If there’s one thing that can be said about Straub’s work, it’s that the present is where the mysteries of the past are revealed, and through those connections, his characters grow, often at great peril, both physically and spiritually. Working through the secrets of the past, exploring how it tarnishes and warps memories, confronting the demons that wreck our souls to obsession, these are the roads Peter Straub chooses to navigate in his stories, and they are perhaps best exemplified in If You Could See Me Now better than any of his works since. I’ve read all of his books except A Dark Matter – I know, I know, shame on me…I’ll get to it, I promise – and these motifs are central to understanding and enjoying Straub’s stories. His characters are often loners, damaged and obsessed with their memories. They are pariahs, shunned by their communities, even their own friends and families. If you’ve ever been the black sheep of your family, the stories of Peter Straub were written with you in mind.
There tends to be a sort of collective past recollection in Straub’s stories. Concerning the death of Alison Greening and what really happened that night at the quarry, this collective past recollection is reinforced when Miles returns home in the midst of the whole town reeling from the strange murders of a couple of local girls. Miles has always been considered a little strange, and folks think he’s too big for his own britches now because he’s got a fancy college education and living in New York, which might as well be on another planet when compared to the puritan town of Arden and the surrounding communities. Miles discovers that the past, even if it’s the wrong past, is hard to shake. People remember the wrong things, and their mistrust heightens their fear. The cards are stacked against him the second he sets foot back home, and as his obsession cranks up and rears its ugly head, every action and reaction only sets those hooks in deeper and deeper. Miles goes from untrustworthy curiosity to possible serial killer monster in a matter of days, and there’s not much he can do to keep his head above it all. He is convinced Alison is going to keep her end of the bargain from beyond the grave, and he’s not exactly certain if that’s such a good thing or not.
The panic was at being lost, but the fear which rushed in after it was simply of the woods themselves, of giant alien nature. I mean that the trees seemed inhabited by threatening life. Malevolence surrounded me. Not just nature’s famous Darwinian indifference, but active actual hostility. It was the most primitive apprehension of evil I had ever known. I was a fragile human life on the verge of being crushed by immense forces, by forces of huge and impersonal evil. Alison was a part of this; she had drawn me in. I knew that if I did not move, I would be snatched by awful twigged hands, I would be shredded against stones and branches, my mouth and eyes filled with moss. I would die as the two girls had died. Lichen would pack my mouth. How foolish we had been to assume that mere human beings had killed the girls! If You Could See Me Now—pages 147-148.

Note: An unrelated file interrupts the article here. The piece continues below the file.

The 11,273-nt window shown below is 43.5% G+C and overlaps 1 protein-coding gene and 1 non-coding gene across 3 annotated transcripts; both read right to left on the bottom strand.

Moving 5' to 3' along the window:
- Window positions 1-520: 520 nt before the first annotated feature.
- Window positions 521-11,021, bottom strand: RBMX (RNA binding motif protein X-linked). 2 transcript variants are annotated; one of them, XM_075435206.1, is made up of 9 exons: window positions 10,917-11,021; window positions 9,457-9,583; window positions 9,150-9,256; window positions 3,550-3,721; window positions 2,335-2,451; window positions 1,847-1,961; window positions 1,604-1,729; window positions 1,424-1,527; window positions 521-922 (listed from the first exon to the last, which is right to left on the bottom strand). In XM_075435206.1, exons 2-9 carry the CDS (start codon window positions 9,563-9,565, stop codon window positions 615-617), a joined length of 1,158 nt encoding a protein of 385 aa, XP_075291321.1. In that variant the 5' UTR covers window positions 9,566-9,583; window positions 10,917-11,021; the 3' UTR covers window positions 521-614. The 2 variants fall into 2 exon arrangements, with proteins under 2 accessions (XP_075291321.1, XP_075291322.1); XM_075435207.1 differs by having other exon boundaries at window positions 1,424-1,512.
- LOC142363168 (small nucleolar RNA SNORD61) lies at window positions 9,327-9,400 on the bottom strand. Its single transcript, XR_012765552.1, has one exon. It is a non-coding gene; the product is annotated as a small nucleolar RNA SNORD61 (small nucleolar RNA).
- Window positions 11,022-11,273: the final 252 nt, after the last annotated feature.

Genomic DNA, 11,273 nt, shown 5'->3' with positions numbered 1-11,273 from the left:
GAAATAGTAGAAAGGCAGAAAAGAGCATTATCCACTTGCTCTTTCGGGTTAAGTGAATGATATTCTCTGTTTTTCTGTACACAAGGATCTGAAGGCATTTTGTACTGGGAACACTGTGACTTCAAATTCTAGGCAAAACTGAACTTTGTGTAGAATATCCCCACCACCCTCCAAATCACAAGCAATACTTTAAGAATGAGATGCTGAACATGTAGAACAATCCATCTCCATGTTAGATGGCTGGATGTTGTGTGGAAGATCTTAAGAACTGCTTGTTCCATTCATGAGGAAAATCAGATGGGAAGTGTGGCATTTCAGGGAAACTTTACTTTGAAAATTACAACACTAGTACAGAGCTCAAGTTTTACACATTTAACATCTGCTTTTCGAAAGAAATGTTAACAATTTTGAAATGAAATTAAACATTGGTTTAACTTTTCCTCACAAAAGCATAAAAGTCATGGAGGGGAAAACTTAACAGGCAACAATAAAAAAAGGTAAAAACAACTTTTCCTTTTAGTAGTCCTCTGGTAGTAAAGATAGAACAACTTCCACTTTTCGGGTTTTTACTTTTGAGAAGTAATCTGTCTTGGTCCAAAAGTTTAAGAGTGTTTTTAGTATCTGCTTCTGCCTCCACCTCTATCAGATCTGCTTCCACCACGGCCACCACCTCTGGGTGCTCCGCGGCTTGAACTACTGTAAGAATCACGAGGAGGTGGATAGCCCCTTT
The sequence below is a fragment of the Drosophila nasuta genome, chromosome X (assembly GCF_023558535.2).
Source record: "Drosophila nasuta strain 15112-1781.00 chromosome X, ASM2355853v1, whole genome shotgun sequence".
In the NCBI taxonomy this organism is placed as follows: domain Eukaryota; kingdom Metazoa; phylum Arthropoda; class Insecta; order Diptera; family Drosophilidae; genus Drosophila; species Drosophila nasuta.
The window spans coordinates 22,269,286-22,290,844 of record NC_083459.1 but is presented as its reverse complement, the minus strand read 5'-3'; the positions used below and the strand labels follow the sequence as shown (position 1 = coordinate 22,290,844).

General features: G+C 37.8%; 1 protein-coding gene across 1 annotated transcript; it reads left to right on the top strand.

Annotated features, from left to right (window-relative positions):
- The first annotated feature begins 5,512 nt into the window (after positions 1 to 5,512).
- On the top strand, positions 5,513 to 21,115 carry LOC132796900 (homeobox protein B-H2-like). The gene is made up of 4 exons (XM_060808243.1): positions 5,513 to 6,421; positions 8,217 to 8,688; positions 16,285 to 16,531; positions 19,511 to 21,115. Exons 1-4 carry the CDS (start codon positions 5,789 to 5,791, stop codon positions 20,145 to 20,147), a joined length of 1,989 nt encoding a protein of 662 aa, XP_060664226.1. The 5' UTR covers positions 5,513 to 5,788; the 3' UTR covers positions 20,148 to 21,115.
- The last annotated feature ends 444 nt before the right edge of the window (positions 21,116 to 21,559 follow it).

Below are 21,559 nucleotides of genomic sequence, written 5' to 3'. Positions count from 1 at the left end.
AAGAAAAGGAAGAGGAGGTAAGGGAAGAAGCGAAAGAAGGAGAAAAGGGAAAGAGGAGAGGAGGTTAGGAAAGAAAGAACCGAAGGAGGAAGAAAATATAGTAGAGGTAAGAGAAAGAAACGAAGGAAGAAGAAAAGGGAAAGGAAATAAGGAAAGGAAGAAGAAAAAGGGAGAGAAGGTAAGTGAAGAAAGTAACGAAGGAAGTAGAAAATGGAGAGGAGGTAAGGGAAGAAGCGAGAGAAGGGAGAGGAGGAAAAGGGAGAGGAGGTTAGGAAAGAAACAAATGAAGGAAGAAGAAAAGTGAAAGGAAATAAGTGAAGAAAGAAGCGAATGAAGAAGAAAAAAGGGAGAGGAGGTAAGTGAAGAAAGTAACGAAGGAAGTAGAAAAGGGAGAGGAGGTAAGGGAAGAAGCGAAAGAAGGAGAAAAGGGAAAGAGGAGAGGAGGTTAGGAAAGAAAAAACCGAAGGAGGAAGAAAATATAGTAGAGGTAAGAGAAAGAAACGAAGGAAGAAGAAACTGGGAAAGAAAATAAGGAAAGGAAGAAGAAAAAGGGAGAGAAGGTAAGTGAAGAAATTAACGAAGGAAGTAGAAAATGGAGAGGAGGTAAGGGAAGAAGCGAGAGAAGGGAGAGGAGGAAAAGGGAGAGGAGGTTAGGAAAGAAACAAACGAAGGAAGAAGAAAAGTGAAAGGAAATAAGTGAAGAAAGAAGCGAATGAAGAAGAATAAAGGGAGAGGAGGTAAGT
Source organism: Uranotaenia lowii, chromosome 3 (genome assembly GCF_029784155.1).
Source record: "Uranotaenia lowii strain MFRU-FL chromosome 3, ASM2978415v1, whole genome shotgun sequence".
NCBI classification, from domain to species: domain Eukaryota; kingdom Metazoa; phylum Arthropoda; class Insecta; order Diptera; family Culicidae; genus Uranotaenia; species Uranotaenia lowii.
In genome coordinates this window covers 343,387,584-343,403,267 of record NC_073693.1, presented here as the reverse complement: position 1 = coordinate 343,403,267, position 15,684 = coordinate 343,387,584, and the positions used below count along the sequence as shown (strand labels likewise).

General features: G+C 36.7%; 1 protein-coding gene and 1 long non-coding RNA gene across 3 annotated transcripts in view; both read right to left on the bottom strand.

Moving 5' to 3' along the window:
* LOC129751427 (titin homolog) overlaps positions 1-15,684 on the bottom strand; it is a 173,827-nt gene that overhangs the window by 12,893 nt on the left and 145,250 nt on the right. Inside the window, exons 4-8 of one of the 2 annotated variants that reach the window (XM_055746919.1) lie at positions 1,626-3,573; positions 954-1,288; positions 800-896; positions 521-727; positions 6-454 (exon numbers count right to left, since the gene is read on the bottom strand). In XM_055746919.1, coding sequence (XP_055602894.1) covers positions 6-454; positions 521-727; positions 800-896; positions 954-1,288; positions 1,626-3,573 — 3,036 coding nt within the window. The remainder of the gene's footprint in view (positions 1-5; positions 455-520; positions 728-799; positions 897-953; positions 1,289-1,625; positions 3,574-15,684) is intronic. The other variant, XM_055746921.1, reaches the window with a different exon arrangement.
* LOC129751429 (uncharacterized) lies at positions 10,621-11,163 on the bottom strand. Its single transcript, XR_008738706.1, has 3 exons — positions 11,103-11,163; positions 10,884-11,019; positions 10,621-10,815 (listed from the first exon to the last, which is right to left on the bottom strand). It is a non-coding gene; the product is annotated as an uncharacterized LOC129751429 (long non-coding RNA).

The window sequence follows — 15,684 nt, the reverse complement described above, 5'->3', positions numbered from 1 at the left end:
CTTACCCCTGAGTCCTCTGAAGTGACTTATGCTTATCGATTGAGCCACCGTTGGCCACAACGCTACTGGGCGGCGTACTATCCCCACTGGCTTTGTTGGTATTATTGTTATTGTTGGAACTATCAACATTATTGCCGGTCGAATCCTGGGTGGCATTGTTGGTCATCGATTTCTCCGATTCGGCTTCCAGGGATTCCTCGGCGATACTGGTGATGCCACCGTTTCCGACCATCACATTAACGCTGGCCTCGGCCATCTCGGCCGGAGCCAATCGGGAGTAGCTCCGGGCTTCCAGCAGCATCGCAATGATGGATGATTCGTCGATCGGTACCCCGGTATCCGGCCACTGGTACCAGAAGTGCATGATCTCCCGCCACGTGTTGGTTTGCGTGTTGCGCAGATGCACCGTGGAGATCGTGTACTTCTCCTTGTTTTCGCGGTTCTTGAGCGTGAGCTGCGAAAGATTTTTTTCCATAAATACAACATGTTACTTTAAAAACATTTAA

When Alison does return, it is in a culmination of all of the forces that have been working against Miles, focused into a fine laser point that reveals that even those he trusts, even his own family, have deep, dark secrets. Once the cards are out on the table, Straub presents us with an ambiguous conclusion that could fall on either side of the supernatural. Thirty years ago, the ending grated my nerves, quite possibly because I had never read a book with such an ending before, but probably more so because I was just a young kid that just couldn’t relate to Miles Teagarden. Rereading it now, for me, the conclusion can only have been on one side of the supernatural, and I realize that which side wholly depends on the reader.
Many reviews I’ve read concerning If You Could See Me Now suggest that it may very well be Straub’s weakest work. I know I felt that way reading it right on the heels of finishing Ghost Story and Shadowland. Rereading it now, thirty years later, and I can finally see any weakness of the story was due to my own inexperience with life. Alienation, rejection, isolation; the brutal realities of youth, so prevalent yet often assigned less meatier labels such as angst, attitude, and indifference. Sometimes, one must move past those realities to be able to take them into inventory.
Recently rereleased in a new trade paperback edition, this early work by one the true master of horror needs to make it into your hands as soon as possible. The truth of the matter is If You Could See Me Now is one of Peter Straub’s strongest works, and a very important work for both the reader and the author. As a reader, we witness the growth of a literary powerhouse discovering the themes he will work with again and again. For Peter Straub, one can only guess that he was pushing his writing into unchartered territory, and he loved where it was leading him, and he loved it so much he decided he was going to stay there for a very, very long time.